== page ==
I work near a small University, and every fall, when I see droves of soror-stitutes prowling the streets late at night, I wax poetic about my own college experience. I constantly wonder if I went to the right school, and I also wonder why I'm struggling to pay for a degree that I don't use in my secretary-ish day job. I wonder why I squandered my first 2 years and spent my second 2 years clawing back from a seemingly unrecoverable abyss of a gpa. I never went Greek, the timing was never right (freshman year I would have been chewed up and spat out, and probably would have never recovered. Junior year, when I finally did rush, I was too far in the GPA trashcan for anyone to take, despite my winning charm and the efforts of my little sister and roomie, who were both Greek by then.
To put it mildly, I went to a nerd school. A guy who was a 10 there was a good, solid 7 anywhere else. The football team sucks, which makes sense, have you ever met a guy who's brilliant and who is willing to smash into other dudes at full speed? No. They've thought it through and realized that football's for those who can't get academic scholarships.
I was originally in the Biology program, simply because it was the hardest major. Now, in High School, I was smart, and I was cocky about it. I didn't study, didn't have to. I was bored out of my mind and figured that college would be as much of a cakewalk as high school. Not so much. The reason high school was easy is because po-dunk, small town, Midwestern high school is the equivalent of 8th grade in any major metropolitan area. I realized sophomore year that I was drowning, and subsequently enrolled in summer school and changed my major.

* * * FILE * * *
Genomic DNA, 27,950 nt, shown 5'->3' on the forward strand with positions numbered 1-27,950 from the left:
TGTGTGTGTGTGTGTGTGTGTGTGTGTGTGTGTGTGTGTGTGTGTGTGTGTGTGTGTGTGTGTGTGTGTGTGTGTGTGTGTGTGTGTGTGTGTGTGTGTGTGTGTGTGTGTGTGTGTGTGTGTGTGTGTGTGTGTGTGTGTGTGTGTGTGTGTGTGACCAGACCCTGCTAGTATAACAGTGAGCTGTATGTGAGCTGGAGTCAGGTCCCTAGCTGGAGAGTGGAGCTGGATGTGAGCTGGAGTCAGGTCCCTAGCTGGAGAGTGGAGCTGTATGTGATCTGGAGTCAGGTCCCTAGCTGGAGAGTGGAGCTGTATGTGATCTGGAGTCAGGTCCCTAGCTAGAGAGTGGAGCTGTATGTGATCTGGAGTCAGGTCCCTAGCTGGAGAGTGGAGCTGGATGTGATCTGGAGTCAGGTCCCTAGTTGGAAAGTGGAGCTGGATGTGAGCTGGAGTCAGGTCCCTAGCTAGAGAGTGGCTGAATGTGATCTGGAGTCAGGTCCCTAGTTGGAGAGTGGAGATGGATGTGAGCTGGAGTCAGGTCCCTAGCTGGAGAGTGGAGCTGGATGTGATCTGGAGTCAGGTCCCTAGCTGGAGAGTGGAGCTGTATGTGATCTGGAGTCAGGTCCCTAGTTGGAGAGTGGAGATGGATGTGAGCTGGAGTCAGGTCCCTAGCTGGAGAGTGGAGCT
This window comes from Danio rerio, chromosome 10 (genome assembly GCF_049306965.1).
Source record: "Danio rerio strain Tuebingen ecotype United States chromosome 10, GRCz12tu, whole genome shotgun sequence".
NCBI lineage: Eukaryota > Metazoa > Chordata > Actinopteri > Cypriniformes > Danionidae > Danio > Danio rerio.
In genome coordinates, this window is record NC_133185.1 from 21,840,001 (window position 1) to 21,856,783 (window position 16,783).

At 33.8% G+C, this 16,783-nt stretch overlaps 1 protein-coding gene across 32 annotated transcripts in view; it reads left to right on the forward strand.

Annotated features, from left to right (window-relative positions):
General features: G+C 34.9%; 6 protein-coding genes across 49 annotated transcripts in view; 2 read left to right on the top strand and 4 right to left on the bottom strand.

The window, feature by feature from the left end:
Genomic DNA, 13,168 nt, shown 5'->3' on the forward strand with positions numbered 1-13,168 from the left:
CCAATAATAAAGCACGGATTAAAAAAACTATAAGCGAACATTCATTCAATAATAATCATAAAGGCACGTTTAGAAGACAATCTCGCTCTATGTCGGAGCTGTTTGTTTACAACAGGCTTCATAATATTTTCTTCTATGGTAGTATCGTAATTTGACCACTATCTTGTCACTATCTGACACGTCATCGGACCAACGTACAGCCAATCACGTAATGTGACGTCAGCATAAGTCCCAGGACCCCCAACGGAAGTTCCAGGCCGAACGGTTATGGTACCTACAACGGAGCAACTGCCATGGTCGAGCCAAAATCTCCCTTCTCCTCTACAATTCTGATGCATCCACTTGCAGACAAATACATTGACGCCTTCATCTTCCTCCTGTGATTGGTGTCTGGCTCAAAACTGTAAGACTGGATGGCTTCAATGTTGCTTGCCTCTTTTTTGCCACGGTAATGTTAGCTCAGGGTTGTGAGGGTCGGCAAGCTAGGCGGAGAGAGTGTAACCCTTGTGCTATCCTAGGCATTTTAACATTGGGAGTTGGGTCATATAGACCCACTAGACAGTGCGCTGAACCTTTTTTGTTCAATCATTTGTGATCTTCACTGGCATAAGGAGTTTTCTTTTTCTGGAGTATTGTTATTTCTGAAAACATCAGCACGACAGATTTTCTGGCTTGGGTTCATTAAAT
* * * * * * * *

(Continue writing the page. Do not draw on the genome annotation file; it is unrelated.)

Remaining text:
Having a real job (you know, the whole 8-5 m-f schtick) I now know that I should have been an art major somewhere, studied my ass off, and gone to architecture or interior design school. My heart lies in old buildings, most specifically queen-Ann Victorians, and the classical art masters, something I would have never known if I hadn't changed my major Junior year and been unable to get into a single psych class, forcing me to take 2 different art history courses.
I'd love to say I've come to some profound conclusion. I still can't decide if I'd been better off going to an easier school in-state and close to home like all of my (equally as smart) friends, but these are the things I know:
-All 8 minutes of "Crazy Game of Poker"
-Straight (cheap) gin tastes like a pine-tree air freshener
-Studying to keep your scholarship is a hell of a lot easier than paying student loans
-How to write a standard 5-page essay
-The difference between they're, their and there, your and you're, its and it's.
-Calculus and I will never be friends (and really, who uses calc in real life? anyone?)